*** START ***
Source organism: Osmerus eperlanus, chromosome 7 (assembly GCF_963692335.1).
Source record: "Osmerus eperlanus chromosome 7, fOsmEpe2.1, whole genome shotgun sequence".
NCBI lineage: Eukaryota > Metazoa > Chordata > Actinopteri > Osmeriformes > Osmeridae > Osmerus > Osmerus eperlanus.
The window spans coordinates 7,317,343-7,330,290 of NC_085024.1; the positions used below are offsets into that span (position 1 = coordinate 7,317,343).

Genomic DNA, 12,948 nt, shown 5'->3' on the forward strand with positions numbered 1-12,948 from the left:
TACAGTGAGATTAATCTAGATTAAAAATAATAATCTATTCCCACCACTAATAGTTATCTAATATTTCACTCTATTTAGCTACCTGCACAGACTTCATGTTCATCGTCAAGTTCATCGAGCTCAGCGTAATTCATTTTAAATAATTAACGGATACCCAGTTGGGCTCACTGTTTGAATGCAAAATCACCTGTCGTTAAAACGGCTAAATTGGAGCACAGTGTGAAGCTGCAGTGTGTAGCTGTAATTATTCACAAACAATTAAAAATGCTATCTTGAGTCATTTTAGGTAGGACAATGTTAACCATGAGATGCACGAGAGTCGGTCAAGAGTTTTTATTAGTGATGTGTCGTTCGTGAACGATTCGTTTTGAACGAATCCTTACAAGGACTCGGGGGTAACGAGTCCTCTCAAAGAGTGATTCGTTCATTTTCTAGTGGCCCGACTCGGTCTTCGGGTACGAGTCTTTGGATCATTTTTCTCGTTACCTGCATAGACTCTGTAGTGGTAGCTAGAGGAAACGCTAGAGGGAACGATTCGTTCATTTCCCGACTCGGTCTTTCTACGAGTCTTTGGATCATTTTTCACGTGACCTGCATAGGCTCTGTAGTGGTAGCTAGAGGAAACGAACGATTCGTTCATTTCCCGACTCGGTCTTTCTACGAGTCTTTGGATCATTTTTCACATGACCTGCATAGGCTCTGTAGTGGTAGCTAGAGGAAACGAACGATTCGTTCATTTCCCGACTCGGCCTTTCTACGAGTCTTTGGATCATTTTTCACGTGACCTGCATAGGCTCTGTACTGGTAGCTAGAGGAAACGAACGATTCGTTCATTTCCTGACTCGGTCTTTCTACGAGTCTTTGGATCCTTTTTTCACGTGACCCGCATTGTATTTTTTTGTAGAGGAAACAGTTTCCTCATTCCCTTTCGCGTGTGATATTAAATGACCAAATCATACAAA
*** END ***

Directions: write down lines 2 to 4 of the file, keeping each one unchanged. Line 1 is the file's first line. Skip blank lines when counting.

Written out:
Source record: "Osmerus eperlanus chromosome 7, fOsmEpe2.1, whole genome shotgun sequence".
NCBI lineage: Eukaryota > Metazoa > Chordata > Actinopteri > Osmeriformes > Osmeridae > Osmerus > Osmerus eperlanus.
The window spans coordinates 7,317,343-7,330,290 of NC_085024.1; the positions used below are offsets into that span (position 1 = coordinate 7,317,343).